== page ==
This is a rusticated weatherboard platform level signal box 17 feet 8 inches long that has been designed based on the signal box once at Kankool. The Greg Edwards S3 Data Sheet was used for dimensions along with photographs of Kankool signal box. The door of this signal box is at the left hand end as per Kankool.
This signal box is available in both White Natural Versatile Plastic (previously called White Strong and Flexible - WSF) and Smooth Fine Detail Plastic (previously called Frosted Ultra Detail - FUD) acrylic material.
A set of detail parts
in Smooth Fine Detail Plastic (previously called Frosted Ultra Detail) acrylic material is required to complete this signal box. Included in the detail parts are two different doors, windows, water tank, downpipe, gutter and a timber beam fitted with 8 electrical insulators.
Be sure to order the Left Hand Detail Set with the correct left hand doors, it is about how where the hinges and door knobs are and that the door would be hinged on the end wall.
The White Natural Versatile Plastic (previously called White Strong and Flexible - WSF) material has a fine 'sandy' surface that needs to be sprayed with several coats of Auto Primer Filler or Auto Spray Putty and then rubbed back with about 1500 grit Wet and Dry paper to smooth the surface. It is up to the modeller to sand between coats or after several coats. Be careful not to sand the any detail away, particularly the corrugations in the roof. The corrugations could be brushed along their length while the paint is wet to stop the corrugations from filling with paint.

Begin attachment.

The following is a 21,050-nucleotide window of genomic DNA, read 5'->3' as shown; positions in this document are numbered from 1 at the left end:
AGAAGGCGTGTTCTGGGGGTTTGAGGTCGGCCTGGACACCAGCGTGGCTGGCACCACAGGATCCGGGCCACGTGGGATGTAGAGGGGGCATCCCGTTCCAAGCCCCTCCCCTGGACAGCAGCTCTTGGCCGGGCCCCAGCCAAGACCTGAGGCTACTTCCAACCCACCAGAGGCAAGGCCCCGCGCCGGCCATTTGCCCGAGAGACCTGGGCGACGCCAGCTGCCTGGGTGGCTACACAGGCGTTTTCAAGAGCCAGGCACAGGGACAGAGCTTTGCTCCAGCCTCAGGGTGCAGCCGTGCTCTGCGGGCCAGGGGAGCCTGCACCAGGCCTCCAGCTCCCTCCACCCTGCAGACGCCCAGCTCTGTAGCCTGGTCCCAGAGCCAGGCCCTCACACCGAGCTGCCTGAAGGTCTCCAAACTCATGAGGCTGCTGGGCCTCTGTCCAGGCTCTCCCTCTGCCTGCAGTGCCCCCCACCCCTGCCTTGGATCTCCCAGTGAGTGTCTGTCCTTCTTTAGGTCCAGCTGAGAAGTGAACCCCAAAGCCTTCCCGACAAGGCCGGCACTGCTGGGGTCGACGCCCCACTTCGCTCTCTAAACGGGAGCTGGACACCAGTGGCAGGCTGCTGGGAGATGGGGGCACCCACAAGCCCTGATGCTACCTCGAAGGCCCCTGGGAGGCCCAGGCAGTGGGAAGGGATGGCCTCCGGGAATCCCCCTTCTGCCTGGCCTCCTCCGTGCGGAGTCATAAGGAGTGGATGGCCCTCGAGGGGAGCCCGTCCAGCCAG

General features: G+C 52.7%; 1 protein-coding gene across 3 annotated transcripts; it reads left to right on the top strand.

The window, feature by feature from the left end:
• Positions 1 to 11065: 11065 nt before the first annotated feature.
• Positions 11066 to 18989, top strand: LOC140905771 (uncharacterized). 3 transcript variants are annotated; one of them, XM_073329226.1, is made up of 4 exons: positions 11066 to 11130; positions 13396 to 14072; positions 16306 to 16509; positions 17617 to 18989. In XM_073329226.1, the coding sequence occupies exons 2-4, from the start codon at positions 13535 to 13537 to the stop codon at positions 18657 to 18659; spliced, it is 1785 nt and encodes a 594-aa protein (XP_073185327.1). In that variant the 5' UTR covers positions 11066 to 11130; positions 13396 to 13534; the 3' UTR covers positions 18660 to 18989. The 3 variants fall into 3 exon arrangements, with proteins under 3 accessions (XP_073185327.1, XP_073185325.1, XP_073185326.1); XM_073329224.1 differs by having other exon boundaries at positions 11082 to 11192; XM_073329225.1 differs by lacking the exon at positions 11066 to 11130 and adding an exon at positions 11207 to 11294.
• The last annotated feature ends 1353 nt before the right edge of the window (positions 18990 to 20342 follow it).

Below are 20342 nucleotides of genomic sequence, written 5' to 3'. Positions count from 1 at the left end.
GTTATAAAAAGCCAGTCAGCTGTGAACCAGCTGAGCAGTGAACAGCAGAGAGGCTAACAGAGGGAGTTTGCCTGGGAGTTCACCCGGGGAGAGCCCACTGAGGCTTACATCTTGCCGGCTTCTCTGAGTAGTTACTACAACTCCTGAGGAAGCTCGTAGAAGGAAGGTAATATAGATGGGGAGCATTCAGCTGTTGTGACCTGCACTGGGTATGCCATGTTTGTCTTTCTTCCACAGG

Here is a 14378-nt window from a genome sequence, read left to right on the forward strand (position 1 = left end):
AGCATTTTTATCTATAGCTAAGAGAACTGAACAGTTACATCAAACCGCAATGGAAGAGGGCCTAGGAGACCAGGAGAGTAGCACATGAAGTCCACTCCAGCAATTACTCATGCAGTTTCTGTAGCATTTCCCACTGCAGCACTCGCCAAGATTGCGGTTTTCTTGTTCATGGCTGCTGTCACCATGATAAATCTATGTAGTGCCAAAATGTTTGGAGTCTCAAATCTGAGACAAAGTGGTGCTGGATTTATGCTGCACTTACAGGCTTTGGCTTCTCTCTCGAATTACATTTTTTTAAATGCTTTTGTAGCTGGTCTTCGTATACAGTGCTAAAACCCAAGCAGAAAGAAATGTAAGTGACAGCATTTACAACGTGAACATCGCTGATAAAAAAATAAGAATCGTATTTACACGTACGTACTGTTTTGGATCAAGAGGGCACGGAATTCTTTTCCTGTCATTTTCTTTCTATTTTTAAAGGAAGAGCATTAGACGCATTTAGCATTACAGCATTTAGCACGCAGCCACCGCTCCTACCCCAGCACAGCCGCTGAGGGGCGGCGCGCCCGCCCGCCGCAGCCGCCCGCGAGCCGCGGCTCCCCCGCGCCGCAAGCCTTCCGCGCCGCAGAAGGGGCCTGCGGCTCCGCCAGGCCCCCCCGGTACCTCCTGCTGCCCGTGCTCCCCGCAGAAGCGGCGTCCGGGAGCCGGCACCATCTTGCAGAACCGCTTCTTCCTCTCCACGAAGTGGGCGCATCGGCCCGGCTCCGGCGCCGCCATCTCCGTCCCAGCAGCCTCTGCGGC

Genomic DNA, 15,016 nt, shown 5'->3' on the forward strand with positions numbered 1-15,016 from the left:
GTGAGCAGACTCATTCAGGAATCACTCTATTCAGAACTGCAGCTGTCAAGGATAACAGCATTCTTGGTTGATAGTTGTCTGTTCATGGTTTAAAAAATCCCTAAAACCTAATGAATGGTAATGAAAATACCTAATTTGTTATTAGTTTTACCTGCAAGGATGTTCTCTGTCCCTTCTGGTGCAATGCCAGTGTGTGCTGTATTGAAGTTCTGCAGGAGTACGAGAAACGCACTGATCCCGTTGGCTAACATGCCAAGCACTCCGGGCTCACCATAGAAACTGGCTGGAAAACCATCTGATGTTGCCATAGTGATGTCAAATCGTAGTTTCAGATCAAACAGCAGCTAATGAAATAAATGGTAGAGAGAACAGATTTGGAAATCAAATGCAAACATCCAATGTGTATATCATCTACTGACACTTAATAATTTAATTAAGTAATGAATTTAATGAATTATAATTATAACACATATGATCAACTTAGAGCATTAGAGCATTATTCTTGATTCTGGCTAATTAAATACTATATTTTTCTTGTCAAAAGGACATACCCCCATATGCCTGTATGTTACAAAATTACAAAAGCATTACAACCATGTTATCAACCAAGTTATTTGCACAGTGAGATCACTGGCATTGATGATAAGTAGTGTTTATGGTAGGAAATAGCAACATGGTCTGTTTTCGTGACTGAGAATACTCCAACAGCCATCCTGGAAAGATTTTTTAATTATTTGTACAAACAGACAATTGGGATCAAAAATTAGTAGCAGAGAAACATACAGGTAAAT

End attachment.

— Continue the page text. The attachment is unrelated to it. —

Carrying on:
Smooth Fine Detail Plastic (previously called Frosted Ultra Detail) version only needs to be rinsed in some acetone for a couple of minutes prior to painting. This is to remove any last traces of the waxy support material from the printing process.
Paint with the final colours either in the NSWGR 'Stone' colour scheme or the later pastel colour scheme (usually pale green blue or cream with white trim).
Please note that the model pictured has only has one coat of primer followed by the final colours to depict a perhaps more 'normal' finish and not the multiple coats of primer and rubbing back to smooth the surface.